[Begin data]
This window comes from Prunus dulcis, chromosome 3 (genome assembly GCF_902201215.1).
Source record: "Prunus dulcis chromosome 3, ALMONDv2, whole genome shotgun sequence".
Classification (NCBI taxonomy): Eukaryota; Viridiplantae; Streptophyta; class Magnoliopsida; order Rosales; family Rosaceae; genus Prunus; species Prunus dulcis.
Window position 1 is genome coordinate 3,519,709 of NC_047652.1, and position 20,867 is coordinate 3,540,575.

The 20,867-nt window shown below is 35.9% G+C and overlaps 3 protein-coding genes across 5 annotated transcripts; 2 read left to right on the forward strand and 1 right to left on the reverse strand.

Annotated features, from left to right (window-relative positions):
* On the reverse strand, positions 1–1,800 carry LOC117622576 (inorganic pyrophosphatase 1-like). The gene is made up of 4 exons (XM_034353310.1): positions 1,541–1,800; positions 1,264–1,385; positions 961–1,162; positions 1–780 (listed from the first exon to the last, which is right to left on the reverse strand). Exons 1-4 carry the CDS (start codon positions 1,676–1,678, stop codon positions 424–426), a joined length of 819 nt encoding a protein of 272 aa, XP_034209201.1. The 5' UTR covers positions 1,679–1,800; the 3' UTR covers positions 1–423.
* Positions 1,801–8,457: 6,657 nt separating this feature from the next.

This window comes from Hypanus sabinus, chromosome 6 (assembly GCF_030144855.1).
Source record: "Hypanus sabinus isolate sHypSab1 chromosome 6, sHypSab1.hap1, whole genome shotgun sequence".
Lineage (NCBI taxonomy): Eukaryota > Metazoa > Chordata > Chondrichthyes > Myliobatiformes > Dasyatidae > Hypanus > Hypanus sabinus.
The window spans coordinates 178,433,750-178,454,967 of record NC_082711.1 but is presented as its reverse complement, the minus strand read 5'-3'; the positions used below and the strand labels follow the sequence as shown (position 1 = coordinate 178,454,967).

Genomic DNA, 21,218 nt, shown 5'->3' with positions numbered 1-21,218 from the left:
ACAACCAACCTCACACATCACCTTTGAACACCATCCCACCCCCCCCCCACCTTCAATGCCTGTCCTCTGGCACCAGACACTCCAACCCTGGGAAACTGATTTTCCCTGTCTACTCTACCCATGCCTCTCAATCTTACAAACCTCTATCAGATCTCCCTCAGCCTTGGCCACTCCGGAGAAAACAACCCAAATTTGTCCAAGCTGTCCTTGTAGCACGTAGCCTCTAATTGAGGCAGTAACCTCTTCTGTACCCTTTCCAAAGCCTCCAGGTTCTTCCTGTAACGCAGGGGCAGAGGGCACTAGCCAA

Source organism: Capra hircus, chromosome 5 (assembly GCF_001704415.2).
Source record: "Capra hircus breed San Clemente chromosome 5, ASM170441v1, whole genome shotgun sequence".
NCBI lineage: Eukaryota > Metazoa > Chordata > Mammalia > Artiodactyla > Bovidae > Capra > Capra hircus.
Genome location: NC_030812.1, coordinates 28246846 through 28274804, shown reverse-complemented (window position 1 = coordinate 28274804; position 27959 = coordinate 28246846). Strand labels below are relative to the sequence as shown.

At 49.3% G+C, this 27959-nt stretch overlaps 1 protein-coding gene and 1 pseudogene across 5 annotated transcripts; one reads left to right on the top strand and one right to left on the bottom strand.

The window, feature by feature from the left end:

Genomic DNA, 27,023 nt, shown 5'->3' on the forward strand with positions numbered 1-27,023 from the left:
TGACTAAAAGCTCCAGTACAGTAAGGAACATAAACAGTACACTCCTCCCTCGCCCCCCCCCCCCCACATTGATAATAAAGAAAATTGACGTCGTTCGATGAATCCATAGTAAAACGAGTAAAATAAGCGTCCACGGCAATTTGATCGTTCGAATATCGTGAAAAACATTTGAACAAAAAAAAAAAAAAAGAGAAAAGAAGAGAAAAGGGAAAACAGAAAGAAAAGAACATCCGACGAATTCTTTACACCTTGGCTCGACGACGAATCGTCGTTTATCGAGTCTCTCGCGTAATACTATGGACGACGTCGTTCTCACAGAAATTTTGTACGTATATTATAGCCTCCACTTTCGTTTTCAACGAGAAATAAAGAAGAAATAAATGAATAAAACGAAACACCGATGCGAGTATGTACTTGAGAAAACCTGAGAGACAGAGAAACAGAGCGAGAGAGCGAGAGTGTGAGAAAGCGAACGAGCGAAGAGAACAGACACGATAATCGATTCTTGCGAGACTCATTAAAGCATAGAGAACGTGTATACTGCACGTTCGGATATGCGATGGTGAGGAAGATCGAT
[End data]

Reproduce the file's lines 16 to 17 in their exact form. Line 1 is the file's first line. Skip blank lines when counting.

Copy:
Source record: "Capra hircus breed San Clemente chromosome 5, ASM170441v1, whole genome shotgun sequence".
NCBI lineage: Eukaryota > Metazoa > Chordata > Mammalia > Artiodactyla > Bovidae > Capra > Capra hircus.